U of M scientists claim they have invented the 'perfect' soap - Bring Me The News

U of M scientists claim they have invented the 'perfect' soap

Researchers say this could have a major impact on the multibillion-dollar cleaning products industry.
Author:
Publish date:
Image placeholder title

A team of researchers led by the University of Minnesota have invented the "perfect soap molecule." It apparently works better than other soaps and is better for the environment.

Wednesday, the U announced researchers had developed a new chemical process which combines fatty acids from soybeans or coconut with "sugar-derived rings from corn" to make a renewable soap molecule called Oleo-Furan-Surfactant (OFS).

Researchers found OFS actually works better than conventional soaps, especially in cold water. The U says conventional soaps get cloudy, gooey and pretty much unusable in cold water. OFS apparently doesn't do that.

Since OFS foams similarly to other detergents, it could eventually replace soaps in things like washing machines and dishwashers.

You can even use it in "hard" water (water with a high mineral content) without struggling to wash it off.

"This research could have a major impact on the multibillion-dollar cleaning products industry," Paul Dauenhauer, a University of Minnesota professor and a co-author of the study, said in a statement.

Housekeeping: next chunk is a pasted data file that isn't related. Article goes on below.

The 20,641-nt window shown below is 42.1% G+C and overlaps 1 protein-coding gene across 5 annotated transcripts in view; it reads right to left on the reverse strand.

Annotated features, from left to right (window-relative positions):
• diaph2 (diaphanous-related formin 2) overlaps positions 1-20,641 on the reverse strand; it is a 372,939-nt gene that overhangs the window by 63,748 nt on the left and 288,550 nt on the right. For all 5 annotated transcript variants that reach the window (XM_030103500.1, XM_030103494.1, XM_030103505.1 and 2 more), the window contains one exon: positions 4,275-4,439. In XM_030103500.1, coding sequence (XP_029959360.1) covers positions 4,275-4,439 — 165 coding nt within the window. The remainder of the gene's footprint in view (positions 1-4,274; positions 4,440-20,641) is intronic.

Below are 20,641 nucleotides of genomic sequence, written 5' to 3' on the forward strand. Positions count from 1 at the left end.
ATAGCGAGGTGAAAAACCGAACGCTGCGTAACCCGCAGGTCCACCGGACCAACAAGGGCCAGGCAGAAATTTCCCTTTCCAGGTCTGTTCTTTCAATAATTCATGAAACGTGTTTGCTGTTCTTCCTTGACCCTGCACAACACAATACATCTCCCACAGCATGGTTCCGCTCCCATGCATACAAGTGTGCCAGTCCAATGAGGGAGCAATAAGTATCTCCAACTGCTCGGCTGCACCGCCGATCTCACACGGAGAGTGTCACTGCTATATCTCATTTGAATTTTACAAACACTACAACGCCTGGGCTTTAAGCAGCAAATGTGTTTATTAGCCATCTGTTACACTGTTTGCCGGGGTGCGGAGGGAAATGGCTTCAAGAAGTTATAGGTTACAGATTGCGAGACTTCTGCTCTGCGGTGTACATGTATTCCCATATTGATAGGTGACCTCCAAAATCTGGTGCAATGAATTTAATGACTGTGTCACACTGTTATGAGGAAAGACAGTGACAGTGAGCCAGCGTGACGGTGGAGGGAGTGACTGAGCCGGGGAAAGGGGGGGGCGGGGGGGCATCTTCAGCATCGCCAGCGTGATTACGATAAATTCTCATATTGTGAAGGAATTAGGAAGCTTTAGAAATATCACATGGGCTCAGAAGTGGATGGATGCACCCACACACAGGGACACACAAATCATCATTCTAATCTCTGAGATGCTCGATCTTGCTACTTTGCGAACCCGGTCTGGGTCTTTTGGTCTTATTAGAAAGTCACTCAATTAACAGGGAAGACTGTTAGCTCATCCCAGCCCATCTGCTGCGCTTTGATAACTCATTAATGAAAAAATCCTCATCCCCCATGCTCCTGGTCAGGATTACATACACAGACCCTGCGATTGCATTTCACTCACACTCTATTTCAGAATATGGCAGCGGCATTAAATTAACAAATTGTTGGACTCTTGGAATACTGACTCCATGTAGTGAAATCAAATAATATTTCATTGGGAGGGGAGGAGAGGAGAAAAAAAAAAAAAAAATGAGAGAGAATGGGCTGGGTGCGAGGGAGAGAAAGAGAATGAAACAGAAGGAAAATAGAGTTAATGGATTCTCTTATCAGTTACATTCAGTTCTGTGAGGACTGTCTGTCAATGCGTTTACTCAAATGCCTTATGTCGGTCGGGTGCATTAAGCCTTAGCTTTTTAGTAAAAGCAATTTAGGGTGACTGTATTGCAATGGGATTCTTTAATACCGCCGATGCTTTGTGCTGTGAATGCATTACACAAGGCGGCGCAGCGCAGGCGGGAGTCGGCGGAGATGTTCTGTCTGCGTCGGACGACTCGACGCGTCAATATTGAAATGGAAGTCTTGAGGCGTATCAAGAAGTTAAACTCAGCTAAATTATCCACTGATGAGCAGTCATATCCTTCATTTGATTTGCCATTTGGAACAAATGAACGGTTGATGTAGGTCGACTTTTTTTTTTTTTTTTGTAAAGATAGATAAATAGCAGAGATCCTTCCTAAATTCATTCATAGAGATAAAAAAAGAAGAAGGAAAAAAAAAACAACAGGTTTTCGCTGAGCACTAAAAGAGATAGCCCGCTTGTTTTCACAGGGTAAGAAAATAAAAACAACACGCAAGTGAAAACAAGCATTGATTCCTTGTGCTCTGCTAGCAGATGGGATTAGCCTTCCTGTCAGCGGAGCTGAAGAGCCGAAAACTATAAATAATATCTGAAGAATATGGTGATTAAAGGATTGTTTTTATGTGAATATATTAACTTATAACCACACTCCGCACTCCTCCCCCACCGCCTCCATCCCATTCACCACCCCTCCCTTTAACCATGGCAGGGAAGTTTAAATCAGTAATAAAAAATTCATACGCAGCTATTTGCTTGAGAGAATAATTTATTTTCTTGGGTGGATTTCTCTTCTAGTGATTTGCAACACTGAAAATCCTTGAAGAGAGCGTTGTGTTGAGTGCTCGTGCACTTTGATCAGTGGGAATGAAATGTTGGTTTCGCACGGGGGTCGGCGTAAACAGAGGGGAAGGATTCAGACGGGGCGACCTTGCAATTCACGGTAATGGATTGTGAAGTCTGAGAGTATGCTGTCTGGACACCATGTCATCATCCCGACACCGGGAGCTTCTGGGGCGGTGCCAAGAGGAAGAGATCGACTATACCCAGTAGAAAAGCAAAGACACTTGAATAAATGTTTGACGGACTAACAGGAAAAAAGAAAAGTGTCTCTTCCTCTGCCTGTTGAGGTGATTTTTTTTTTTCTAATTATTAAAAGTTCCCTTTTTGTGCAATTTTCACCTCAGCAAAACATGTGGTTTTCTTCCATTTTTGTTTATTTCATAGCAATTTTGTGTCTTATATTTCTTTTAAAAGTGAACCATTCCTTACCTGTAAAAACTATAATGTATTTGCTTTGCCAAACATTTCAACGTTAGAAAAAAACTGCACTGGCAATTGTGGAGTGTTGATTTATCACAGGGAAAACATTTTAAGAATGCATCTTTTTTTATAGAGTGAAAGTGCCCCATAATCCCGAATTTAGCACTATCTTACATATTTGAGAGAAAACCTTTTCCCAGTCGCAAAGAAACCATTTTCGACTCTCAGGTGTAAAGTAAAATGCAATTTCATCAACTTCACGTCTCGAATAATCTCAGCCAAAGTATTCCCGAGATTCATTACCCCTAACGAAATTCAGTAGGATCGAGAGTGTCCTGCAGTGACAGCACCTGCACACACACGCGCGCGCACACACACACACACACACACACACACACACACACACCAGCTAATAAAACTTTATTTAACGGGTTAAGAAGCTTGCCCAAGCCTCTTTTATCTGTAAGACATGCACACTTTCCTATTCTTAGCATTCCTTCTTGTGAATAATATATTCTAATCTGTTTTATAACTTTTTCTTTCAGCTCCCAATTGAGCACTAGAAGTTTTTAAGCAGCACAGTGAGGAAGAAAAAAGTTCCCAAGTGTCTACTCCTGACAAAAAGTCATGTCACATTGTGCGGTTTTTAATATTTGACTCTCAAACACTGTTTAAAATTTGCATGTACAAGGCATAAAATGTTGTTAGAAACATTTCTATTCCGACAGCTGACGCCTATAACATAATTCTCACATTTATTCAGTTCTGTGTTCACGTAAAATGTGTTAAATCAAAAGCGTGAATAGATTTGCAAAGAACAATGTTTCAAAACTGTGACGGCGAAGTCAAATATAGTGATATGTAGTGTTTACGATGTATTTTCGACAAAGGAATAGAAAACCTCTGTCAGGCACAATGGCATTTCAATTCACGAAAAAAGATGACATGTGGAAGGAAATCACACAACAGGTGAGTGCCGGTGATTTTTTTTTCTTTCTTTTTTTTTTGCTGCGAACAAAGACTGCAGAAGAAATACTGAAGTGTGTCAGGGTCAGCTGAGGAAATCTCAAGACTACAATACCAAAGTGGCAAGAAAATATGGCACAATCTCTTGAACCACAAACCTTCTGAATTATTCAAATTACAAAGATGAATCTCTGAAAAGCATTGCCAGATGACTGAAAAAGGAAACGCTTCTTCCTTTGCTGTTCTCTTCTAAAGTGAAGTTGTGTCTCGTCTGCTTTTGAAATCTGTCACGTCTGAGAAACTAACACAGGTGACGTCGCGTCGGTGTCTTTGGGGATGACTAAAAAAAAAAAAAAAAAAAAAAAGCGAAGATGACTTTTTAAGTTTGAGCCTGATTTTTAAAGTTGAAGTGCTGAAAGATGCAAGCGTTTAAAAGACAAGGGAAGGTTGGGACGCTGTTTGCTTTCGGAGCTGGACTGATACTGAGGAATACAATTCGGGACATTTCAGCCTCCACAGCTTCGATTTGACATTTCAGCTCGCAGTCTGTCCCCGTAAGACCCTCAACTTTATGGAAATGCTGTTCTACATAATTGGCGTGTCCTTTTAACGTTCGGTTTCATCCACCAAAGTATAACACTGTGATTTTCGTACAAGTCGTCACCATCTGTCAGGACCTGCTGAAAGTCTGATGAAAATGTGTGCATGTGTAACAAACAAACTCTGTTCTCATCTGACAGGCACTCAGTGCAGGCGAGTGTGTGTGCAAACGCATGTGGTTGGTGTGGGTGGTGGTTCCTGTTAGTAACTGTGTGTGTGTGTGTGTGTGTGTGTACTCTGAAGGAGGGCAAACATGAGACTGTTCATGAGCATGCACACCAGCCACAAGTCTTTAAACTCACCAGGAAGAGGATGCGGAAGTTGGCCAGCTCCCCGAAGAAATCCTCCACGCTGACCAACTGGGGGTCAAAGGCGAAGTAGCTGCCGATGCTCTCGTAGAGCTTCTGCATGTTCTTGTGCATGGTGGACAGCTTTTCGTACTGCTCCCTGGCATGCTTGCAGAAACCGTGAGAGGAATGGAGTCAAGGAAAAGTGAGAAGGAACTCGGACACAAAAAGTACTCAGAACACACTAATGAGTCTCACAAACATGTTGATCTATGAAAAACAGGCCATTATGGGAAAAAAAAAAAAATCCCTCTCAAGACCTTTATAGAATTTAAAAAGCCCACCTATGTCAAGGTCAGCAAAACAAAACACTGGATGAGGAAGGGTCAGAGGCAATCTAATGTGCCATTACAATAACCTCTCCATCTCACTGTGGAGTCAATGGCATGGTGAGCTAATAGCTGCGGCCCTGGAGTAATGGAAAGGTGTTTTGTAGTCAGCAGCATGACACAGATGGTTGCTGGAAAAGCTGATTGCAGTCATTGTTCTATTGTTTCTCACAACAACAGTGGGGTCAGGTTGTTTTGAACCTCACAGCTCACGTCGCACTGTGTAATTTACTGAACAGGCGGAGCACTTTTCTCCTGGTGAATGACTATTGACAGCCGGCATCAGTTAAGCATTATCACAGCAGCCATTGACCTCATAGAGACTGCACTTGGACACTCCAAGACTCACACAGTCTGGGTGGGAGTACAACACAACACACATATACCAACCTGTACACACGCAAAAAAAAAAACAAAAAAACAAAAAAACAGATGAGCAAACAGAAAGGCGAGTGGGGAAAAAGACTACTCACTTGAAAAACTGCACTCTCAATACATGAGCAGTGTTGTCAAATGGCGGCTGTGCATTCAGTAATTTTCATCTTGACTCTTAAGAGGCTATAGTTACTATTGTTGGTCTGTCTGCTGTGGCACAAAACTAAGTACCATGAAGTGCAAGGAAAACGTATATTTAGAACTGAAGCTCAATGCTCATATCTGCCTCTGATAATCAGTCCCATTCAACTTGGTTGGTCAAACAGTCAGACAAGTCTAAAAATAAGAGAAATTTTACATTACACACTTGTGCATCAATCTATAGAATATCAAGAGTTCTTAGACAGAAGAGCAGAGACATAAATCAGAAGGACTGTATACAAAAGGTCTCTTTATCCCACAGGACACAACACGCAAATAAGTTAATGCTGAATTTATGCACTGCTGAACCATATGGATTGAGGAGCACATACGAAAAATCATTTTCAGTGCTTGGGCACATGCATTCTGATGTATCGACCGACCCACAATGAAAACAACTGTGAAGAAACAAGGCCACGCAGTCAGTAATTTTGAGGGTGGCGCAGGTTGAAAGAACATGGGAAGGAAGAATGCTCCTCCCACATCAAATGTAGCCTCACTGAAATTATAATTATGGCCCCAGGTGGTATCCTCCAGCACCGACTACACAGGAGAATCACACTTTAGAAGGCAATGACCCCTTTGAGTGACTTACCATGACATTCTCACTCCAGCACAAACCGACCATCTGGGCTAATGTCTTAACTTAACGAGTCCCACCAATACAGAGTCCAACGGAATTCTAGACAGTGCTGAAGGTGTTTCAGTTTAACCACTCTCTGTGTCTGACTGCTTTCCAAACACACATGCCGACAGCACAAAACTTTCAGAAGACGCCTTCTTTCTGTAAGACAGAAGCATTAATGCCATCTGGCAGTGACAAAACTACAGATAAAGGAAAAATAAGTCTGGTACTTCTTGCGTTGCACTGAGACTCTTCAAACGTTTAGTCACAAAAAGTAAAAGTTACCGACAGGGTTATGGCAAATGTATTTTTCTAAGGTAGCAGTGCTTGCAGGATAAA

Better for the environment

OFS is made from natural products. So it's biodegradable.

And since the new soap molecule works well in low concentrations, it's environmental impact is "significantly" lower than other soaps.

"These are really the perfect soap molecules,” said U of M graduate student Kristeen Joseph.

Many conventional soaps, the U says, are made fossil fuels such as petroleum, which are then "mixed with many additional difficult-to-pronounce and harmful chemicals" that get washed down drains.

This invention is part of a larger mission of the Catalysis Center for Energy Innovation research center to produce renewable chemicals and biofuels from natural sources.

You can get the full scientific article here.

Next Up

Related

Building a better beer? U of M scientist helps map barley genome

An international team that includes University of Minnesota scientist Gary Muehlbauer has mapped the genome of barley, one of the world's most important and genetically complex cereal crops, and a key beer ingredient. The researchers say the findings could lead to higher yields and a grain that can more easily handle climate change.